The author, the spouse of a doctor, wishes to remain anonymous
Concern is mounting among health professionals about the adequacy of the current guidelines on personal protective equipment as the Covid-19 crisis develops. Their families are also worried.
On Sunday 29 March 2020, the Prime Minister announced at the government's by now familiar and riveting daily 1pm national briefing, that sadly, New Zealand had recorded its first death from the novel coronavirus Covid-19; a woman in her 70s with underlying health issues being treated in a public hospital for influenza.
The director-general of health, at the same briefing, informed us that hospital staff did not suspect she was infected with the virus; apparently she was known to them as a person with a history of respiratory illness. Yes, they had used some PPE (Personal Protection Equipment), but they had not worn protective eye wear.
Result: personal anguish for a family, the communal marking of a milestone in New Zealand's struggle with this new pathogen, and 21 healthcare workers stood down for 14 days' isolation. Reporters and the nation were reassured that there were plenty of other staff to take their places.
- If you have symptoms of the coronavirus, call the NZ Covid-19 Healthline on 0800 358 5453 (+64 9 358 5453 for international SIMs) or call your GP - don't show up at a medical centre
I read Dr Scott M Kelly's account of his experience of Covid-19. Kelly is a doctor at a Mississippi hospital where 75 percent of ordinary beds and all 26 ICU beds are occupied by virus patients. Much of the medical jargon went over my head. What I understood, however, was:
1) Most infected people develop flu-like symptoms such as fever, headache, dry cough, myalgia, nausea, abdominal discomfort, loss of smell, anorexia, and fatigue. About five days later some develop shortness of breath and bilateral viral pneumonia. Those really unlucky will then develop 'cytokine storm', acute respiratory distress syndrome, and multiorgan failure - 'worldwide 86 percent of COVID-19 patients that go on vent [sic] die'.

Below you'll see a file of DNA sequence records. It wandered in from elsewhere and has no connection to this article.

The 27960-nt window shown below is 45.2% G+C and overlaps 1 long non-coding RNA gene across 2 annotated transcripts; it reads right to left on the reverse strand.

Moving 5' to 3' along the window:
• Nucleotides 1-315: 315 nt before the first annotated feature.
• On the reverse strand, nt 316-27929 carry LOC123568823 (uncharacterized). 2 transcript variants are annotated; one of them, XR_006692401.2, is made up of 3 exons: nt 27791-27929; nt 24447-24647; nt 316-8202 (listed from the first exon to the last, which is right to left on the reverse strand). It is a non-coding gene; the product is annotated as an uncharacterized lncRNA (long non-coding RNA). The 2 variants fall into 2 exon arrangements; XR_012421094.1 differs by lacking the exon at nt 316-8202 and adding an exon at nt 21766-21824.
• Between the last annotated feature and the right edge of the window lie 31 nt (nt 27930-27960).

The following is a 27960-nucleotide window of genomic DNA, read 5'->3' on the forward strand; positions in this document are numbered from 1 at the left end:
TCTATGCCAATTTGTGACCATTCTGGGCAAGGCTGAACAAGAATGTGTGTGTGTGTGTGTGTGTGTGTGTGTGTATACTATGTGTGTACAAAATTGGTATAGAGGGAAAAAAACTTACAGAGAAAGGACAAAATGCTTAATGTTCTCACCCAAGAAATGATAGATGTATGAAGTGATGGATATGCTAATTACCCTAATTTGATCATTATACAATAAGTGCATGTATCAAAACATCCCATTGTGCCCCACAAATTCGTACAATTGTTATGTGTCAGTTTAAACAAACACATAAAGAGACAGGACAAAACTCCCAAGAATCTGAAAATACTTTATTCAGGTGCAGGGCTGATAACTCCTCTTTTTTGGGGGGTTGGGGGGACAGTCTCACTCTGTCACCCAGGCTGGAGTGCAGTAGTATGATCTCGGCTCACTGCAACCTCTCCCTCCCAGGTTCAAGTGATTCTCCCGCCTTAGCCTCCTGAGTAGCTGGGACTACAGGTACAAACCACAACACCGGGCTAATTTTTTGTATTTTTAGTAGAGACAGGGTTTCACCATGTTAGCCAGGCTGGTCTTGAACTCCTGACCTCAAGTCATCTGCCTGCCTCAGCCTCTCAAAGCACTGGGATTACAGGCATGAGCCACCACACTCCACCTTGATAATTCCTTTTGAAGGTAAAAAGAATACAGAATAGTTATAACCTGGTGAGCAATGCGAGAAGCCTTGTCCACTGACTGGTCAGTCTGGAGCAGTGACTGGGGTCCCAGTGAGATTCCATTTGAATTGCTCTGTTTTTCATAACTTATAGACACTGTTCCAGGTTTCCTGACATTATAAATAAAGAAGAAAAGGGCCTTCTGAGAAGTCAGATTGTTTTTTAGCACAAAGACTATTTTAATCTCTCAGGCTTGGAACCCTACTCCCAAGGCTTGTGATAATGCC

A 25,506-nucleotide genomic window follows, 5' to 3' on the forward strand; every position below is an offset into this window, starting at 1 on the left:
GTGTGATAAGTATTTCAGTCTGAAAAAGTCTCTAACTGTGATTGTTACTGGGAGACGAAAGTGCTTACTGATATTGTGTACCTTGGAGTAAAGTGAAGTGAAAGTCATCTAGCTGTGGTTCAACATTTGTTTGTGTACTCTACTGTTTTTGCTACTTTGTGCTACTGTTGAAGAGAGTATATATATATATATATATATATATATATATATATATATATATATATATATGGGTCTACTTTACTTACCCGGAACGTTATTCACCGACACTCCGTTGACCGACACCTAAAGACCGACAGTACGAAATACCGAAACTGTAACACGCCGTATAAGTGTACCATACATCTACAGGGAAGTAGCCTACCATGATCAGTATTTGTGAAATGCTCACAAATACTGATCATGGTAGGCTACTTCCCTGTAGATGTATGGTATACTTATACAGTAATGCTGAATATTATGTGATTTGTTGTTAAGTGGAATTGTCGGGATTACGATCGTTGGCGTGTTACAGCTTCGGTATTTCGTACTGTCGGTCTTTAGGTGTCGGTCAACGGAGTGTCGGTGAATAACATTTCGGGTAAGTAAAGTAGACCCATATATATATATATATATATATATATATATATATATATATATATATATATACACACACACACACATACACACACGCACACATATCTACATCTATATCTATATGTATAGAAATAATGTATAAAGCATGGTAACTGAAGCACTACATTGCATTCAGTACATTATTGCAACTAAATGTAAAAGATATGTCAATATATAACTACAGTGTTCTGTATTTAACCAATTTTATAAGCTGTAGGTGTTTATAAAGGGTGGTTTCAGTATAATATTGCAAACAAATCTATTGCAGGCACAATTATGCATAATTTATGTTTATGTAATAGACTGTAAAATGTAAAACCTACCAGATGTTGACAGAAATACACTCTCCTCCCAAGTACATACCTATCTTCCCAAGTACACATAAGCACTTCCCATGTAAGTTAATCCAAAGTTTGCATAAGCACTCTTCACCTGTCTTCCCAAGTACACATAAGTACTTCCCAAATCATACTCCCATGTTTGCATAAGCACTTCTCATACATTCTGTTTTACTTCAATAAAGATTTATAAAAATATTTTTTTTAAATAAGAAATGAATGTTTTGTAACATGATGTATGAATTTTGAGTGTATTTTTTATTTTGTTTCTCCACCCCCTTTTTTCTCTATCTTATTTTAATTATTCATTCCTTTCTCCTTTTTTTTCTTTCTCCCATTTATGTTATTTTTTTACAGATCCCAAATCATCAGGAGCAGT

2) Some infected people are asymptomatic. This virus can hide in plain sight. It makes surprise appearances on the chest x-rays of people admitted with dislocated shoulders; in the CT scans of those suffering multiple trauma.
Dr Kelly says 'essentially if they are in my ER, they have it'. And (as in the case above, perhaps) it overwhelms patients also diagnosed with influenza - 'Somehow this ***** has told all other disease processes to get out of town'.
For lack of hospital beds, each shift Kelly sends a dozen patients with multifocal pneumonia home with oxygen and minimal support. He doesn't expect them all to survive. His 31 year-old colleague has the virus and an oxygen saturation of 92 percent - 'She will be the first [colleague] of many'. He describes some of the protective measures he takes: a high-spec mask, undressing in his garage, an immediate shower, and isolation; his wife has 'fled' with their children.
Today I emailed three medical supply companies to beg for masks. I told them my spouse is a doctor in their 50s working without PPE in close contact with hospital patients of unknown Covid-19 status. I did not tell them that, like Kelly, they leave their clothes outside the house and shower immediately on entering. That they have their own bedroom and bathroom, are banned from the kitchen, and deprived of all physical contact with their family. I did explain their lack of protection at work.
Their hospital says it is following Ministry of Health PPE guidelines for those caring for people not suspected to be infected with the virus. These guidelines place my spouse in the lowest priority category for PPE, along with many other doctors and nurses, pharmacists, phlebotomists, and vaccinators.
They, and the daily government briefings, make no allowance for the risks associated with hospital healthcare workers caring for asymptomatic, sub-clinical, or clinically obscured Covid-19 cases. This seems to go directly against government directives made to the general population to maintain a two-metre distance from all those outside their isolation 'bubble'; to be suspicious of everyone, even themselves - 'Act like you have the virus'.
Instead, the hospital tells their staff in my spouse's 'low risk' group that they are not to wear a mask when caring for apparently noninfectious patients, not even one from their personal supply, if they have one. The hospital explains: 'inappropriate' use of masks creates a false sense of security, and, conversely, it frightens patients.
Today I told the medical supply companies that I am frightened for my spouse's life. They may be considered replaceable at work - at least in the short term - but they are irreplaceable to me.
- This comment piece was originally published by the Association of Salaried Medical Specialists and is republished with permission.